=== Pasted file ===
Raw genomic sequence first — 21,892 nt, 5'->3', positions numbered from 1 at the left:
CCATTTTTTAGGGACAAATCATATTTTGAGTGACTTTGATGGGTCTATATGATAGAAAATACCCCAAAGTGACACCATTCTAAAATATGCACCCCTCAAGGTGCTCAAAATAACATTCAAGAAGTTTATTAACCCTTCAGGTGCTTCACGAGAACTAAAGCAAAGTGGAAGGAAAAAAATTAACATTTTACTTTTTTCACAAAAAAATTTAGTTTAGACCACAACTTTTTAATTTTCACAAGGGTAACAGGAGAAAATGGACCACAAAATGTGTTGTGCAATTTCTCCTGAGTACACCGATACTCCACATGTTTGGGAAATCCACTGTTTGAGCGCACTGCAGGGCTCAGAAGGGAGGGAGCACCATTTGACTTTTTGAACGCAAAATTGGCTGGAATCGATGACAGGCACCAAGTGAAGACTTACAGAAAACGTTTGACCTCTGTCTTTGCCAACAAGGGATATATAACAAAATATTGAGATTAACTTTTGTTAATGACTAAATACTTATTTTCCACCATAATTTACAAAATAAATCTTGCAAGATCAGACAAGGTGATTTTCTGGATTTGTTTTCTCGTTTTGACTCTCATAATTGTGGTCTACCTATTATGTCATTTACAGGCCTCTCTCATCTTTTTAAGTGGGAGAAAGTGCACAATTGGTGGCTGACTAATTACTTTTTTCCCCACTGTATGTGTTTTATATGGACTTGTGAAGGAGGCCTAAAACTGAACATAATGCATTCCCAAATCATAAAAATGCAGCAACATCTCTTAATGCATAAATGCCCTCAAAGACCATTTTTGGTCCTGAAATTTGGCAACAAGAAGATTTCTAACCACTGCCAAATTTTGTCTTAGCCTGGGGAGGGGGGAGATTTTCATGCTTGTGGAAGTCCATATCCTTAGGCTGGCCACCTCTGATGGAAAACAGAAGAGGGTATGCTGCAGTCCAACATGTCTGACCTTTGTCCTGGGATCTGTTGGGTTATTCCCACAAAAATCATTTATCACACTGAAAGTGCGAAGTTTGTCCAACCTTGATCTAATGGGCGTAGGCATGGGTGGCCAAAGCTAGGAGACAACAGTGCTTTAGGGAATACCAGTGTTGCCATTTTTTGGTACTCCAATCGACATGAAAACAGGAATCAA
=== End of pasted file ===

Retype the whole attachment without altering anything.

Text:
Raw genomic sequence first — 21,892 nt, 5'->3', positions numbered from 1 at the left:
CCATTTTTTAGGGACAAATCATATTTTGAGTGACTTTGATGGGTCTATATGATAGAAAATACCCCAAAGTGACACCATTCTAAAATATGCACCCCTCAAGGTGCTCAAAATAACATTCAAGAAGTTTATTAACCCTTCAGGTGCTTCACGAGAACTAAAGCAAAGTGGAAGGAAAAAAATTAACATTTTACTTTTTTCACAAAAAAATTTAGTTTAGACCACAACTTTTTAATTTTCACAAGGGTAACAGGAGAAAATGGACCACAAAATGTGTTGTGCAATTTCTCCTGAGTACACCGATACTCCACATGTTTGGGAAATCCACTGTTTGAGCGCACTGCAGGGCTCAGAAGGGAGGGAGCACCATTTGACTTTTTGAACGCAAAATTGGCTGGAATCGATGACAGGCACCAAGTGAAGACTTACAGAAAACGTTTGACCTCTGTCTTTGCCAACAAGGGATATATAACAAAATATTGAGATTAACTTTTGTTAATGACTAAATACTTATTTTCCACCATAATTTACAAAATAAATCTTGCAAGATCAGACAAGGTGATTTTCTGGATTTGTTTTCTCGTTTTGACTCTCATAATTGTGGTCTACCTATTATGTCATTTACAGGCCTCTCTCATCTTTTTAAGTGGGAGAAAGTGCACAATTGGTGGCTGACTAATTACTTTTTTCCCCACTGTATGTGTTTTATATGGACTTGTGAAGGAGGCCTAAAACTGAACATAATGCATTCCCAAATCATAAAAATGCAGCAACATCTCTTAATGCATAAATGCCCTCAAAGACCATTTTTGGTCCTGAAATTTGGCAACAAGAAGATTTCTAACCACTGCCAAATTTTGTCTTAGCCTGGGGAGGGGGGAGATTTTCATGCTTGTGGAAGTCCATATCCTTAGGCTGGCCACCTCTGATGGAAAACAGAAGAGGGTATGCTGCAGTCCAACATGTCTGACCTTTGTCCTGGGATCTGTTGGGTTATTCCCACAAAAATCATTTATCACACTGAAAGTGCGAAGTTTGTCCAACCTTGATCTAATGGGCGTAGGCATGGGTGGCCAAAGCTAGGAGACAACAGTGCTTTAGGGAATACCAGTGTTGCCATTTTTTGGTACTCCAATCGACATGAAAACAGGAATCAA